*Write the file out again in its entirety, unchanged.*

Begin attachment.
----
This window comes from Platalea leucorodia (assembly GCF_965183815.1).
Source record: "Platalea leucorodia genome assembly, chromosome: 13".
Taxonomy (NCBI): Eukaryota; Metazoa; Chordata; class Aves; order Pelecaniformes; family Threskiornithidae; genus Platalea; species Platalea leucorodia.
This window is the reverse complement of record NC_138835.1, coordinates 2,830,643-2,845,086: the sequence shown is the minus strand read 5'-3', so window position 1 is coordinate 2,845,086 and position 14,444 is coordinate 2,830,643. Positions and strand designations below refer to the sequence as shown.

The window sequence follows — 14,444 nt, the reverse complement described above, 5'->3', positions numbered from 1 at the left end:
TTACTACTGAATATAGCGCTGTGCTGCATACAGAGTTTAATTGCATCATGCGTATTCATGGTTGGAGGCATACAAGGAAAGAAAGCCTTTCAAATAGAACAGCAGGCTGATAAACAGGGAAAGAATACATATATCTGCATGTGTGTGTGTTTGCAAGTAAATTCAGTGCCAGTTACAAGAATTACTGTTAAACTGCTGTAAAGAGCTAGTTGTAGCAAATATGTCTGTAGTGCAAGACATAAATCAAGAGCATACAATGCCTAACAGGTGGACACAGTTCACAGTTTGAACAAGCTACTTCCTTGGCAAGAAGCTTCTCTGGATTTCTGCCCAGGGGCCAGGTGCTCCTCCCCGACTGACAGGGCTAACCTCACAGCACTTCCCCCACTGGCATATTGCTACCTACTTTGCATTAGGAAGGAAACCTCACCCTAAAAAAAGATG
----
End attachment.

This window comes from Platalea leucorodia (assembly GCF_965183815.1).
Source record: "Platalea leucorodia genome assembly, chromosome: 13".
Taxonomy (NCBI): Eukaryota; Metazoa; Chordata; class Aves; order Pelecaniformes; family Threskiornithidae; genus Platalea; species Platalea leucorodia.
This window is the reverse complement of record NC_138835.1, coordinates 2,830,643-2,845,086: the sequence shown is the minus strand read 5'-3', so window position 1 is coordinate 2,845,086 and position 14,444 is coordinate 2,830,643. Positions and strand designations below refer to the sequence as shown.

The window sequence follows — 14,444 nt, the reverse complement described above, 5'->3', positions numbered from 1 at the left end:
TTACTACTGAATATAGCGCTGTGCTGCATACAGAGTTTAATTGCATCATGCGTATTCATGGTTGGAGGCATACAAGGAAAGAAAGCCTTTCAAATAGAACAGCAGGCTGATAAACAGGGAAAGAATACATATATCTGCATGTGTGTGTGTTTGCAAGTAAATTCAGTGCCAGTTACAAGAATTACTGTTAAACTGCTGTAAAGAGCTAGTTGTAGCAAATATGTCTGTAGTGCAAGACATAAATCAAGAGCATACAATGCCTAACAGGTGGACACAGTTCACAGTTTGAACAAGCTACTTCCTTGGCAAGAAGCTTCTCTGGATTTCTGCCCAGGGGCCAGGTGCTCCTCCCCGACTGACAGGGCTAACCTCACAGCACTTCCCCCACTGGCATATTGCTACCTACTTTGCATTAGGAAGGAAACCTCACCCTAAAAAAAGATG